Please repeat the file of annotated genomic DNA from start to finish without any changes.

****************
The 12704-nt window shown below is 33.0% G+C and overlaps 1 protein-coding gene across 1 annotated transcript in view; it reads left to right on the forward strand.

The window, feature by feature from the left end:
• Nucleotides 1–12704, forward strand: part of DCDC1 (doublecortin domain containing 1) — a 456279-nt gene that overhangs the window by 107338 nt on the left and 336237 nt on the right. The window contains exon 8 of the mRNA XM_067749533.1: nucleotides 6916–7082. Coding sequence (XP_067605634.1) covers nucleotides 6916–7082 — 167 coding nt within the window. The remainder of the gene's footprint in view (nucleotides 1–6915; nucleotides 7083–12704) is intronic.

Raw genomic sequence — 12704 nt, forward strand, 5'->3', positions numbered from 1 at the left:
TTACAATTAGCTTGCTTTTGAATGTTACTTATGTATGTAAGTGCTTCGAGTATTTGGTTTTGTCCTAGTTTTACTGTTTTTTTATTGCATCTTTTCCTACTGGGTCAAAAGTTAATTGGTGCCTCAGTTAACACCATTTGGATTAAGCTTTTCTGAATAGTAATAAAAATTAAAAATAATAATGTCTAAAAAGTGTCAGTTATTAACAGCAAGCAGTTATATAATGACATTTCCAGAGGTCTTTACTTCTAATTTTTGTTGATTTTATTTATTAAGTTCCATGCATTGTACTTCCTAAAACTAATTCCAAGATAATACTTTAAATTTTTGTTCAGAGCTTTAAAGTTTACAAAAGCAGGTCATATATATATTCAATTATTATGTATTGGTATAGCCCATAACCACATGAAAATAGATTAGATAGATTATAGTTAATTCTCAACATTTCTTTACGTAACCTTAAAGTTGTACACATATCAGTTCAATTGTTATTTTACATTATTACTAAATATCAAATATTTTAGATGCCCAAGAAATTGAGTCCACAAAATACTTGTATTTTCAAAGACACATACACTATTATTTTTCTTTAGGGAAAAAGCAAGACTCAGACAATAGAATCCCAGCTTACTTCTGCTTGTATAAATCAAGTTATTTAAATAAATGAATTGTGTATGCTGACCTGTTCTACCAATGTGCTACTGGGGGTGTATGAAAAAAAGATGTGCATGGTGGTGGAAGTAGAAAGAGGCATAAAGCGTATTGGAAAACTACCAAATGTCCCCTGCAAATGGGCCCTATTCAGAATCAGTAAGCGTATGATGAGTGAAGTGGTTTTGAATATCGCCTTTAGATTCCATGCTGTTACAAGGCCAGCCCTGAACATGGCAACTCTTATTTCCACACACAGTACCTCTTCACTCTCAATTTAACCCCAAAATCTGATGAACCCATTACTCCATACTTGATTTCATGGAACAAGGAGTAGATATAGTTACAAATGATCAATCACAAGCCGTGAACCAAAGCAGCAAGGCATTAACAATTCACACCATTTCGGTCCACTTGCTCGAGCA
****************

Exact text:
The 12704-nt window shown below is 33.0% G+C and overlaps 1 protein-coding gene across 1 annotated transcript in view; it reads left to right on the forward strand.

The window, feature by feature from the left end:
• Nucleotides 1–12704, forward strand: part of DCDC1 (doublecortin domain containing 1) — a 456279-nt gene that overhangs the window by 107338 nt on the left and 336237 nt on the right. The window contains exon 8 of the mRNA XM_067749533.1: nucleotides 6916–7082. Coding sequence (XP_067605634.1) covers nucleotides 6916–7082 — 167 coding nt within the window. The remainder of the gene's footprint in view (nucleotides 1–6915; nucleotides 7083–12704) is intronic.

Raw genomic sequence — 12704 nt, forward strand, 5'->3', positions numbered from 1 at the left:
TTACAATTAGCTTGCTTTTGAATGTTACTTATGTATGTAAGTGCTTCGAGTATTTGGTTTTGTCCTAGTTTTACTGTTTTTTTATTGCATCTTTTCCTACTGGGTCAAAAGTTAATTGGTGCCTCAGTTAACACCATTTGGATTAAGCTTTTCTGAATAGTAATAAAAATTAAAAATAATAATGTCTAAAAAGTGTCAGTTATTAACAGCAAGCAGTTATATAATGACATTTCCAGAGGTCTTTACTTCTAATTTTTGTTGATTTTATTTATTAAGTTCCATGCATTGTACTTCCTAAAACTAATTCCAAGATAATACTTTAAATTTTTGTTCAGAGCTTTAAAGTTTACAAAAGCAGGTCATATATATATTCAATTATTATGTATTGGTATAGCCCATAACCACATGAAAATAGATTAGATAGATTATAGTTAATTCTCAACATTTCTTTACGTAACCTTAAAGTTGTACACATATCAGTTCAATTGTTATTTTACATTATTACTAAATATCAAATATTTTAGATGCCCAAGAAATTGAGTCCACAAAATACTTGTATTTTCAAAGACACATACACTATTATTTTTCTTTAGGGAAAAAGCAAGACTCAGACAATAGAATCCCAGCTTACTTCTGCTTGTATAAATCAAGTTATTTAAATAAATGAATTGTGTATGCTGACCTGTTCTACCAATGTGCTACTGGGGGTGTATGAAAAAAAGATGTGCATGGTGGTGGAAGTAGAAAGAGGCATAAAGCGTATTGGAAAACTACCAAATGTCCCCTGCAAATGGGCCCTATTCAGAATCAGTAAGCGTATGATGAGTGAAGTGGTTTTGAATATCGCCTTTAGATTCCATGCTGTTACAAGGCCAGCCCTGAACATGGCAACTCTTATTTCCACACACAGTACCTCTTCACTCTCAATTTAACCCCAAAATCTGATGAACCCATTACTCCATACTTGATTTCATGGAACAAGGAGTAGATATAGTTACAAATGATCAATCACAAGCCGTGAACCAAAGCAGCAAGGCATTAACAATTCACACCATTTCGGTCCACTTGCTCGAGCA